The media are filled with well-deserved appreciations of James Gandolfini of "The Sopranos" after he died way-to-soon Wednesday in Italy at the age of 51.

The focus has been on his outstanding performance as mob boss Tony Soprano, which earned the actor three Emmy Awards.

Amy Goodman and Juan Gonzalez of Democracy Now! today reported on a more intriguing aspect of Gandolfini's life: support for wounded combat veterans and community media in downtown Manhattan.

Gandolfini speaks to injured war vet Dawn Halfaker for "Alive Day Memories: Home from Iraq." Photo: HBO

Parlaying on his HBO celebrity, Gandolfini produced "Alive Day Memories: Home from Iraq" in 2007 and "Wartorn: 1861-2010" for the pay cable network.

In Alive Day, Gandolfini interviewed soldiers who spoke eloquently about the day they were wounded and dreams/fears of the future.

A woman, who lost an arm in Iraq, worried about attracting a boyfriend and being able to cradle her baby next to her chest. Wartorn dealt with post-traumatic stress disorder from the Civil War to Afghanistan.

Gandolfini also was a board member of the Downtown Community Television Center, a Lafayette St. media arts facility that believes a "diversity of expression strengthens our democracy and enhances civil society."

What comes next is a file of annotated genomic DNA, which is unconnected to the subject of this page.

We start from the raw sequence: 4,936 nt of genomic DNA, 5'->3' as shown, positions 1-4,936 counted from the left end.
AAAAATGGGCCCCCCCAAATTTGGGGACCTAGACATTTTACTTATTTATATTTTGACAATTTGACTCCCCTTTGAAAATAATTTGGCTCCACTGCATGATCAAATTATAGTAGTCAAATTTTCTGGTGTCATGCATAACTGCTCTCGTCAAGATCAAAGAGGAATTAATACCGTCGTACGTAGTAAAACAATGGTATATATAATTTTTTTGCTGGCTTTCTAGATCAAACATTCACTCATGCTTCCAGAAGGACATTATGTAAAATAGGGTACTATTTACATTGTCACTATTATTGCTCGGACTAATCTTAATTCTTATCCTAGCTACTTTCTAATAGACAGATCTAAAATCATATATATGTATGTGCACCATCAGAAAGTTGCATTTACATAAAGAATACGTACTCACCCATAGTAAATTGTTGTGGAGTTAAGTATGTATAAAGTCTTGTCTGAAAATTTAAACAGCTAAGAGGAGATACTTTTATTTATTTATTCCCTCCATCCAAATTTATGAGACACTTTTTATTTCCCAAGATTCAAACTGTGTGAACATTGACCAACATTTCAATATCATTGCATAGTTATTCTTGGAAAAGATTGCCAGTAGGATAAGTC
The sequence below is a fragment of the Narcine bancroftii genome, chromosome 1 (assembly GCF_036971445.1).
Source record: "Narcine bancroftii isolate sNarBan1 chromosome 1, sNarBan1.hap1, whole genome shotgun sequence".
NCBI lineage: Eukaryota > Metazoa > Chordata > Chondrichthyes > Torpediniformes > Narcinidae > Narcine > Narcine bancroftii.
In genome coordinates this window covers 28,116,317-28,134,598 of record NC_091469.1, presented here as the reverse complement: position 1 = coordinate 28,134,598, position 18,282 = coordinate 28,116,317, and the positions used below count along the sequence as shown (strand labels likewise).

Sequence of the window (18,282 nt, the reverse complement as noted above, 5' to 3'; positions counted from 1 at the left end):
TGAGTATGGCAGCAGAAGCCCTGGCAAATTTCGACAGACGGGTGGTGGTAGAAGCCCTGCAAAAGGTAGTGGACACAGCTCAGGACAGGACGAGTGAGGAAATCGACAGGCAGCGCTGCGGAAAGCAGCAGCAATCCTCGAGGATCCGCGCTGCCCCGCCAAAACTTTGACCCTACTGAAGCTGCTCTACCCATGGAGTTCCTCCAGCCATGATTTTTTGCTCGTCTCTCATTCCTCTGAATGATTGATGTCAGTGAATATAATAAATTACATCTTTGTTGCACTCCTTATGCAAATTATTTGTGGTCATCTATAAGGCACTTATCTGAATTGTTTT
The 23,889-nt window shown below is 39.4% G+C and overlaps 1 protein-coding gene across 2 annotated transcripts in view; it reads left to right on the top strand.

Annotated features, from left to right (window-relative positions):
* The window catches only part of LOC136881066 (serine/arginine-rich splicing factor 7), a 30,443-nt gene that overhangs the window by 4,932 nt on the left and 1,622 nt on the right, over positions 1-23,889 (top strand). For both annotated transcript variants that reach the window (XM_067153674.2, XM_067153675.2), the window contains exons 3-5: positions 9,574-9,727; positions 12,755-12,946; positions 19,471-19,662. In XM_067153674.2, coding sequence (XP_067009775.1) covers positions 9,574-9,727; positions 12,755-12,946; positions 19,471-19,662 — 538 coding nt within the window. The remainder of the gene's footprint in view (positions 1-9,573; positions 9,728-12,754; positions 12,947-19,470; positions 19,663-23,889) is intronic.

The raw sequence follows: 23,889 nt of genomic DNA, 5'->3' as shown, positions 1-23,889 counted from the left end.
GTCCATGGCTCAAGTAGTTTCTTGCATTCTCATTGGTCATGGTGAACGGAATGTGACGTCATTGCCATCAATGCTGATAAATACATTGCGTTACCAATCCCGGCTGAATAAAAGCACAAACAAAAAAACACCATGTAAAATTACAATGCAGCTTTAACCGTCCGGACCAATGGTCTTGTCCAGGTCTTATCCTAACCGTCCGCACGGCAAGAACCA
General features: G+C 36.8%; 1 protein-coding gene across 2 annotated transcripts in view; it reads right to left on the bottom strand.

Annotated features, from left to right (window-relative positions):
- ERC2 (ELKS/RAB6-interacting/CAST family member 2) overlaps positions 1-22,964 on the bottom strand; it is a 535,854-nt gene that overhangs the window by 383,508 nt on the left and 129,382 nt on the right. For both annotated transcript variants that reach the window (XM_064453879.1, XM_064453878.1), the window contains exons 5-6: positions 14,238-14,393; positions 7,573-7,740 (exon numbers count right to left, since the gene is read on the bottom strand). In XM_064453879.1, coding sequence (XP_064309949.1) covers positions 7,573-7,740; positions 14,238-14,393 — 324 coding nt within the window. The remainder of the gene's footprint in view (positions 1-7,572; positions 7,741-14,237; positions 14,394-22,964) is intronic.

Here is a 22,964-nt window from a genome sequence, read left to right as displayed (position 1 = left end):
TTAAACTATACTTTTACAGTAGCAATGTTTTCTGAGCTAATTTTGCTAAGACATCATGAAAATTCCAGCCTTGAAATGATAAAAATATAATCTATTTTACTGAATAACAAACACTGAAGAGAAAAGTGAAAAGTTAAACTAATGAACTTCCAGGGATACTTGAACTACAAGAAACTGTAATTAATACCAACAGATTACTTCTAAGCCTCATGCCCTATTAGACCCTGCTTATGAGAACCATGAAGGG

Upon his election to the DCTV board in April, Gandolfini said: "Of the many honors that I have been unworthy of, I must say that joining the board of directors of DCTV ranks at the top."

He said of DCTV co-founder Jon Alpert: "I love the way Jon involves young people, provides support to the community, and the way he does what he believes in with passion and truth."

DCTV is opening the country's first fully interactive digital cinema dedicated to documentaries in its 1896 landmarked firehouse headquarters. It is slated for 2015.

Gandolfini was a member of the new theater's advisory council. Albert, who co-directed Alive Day, should name the place after his old friend.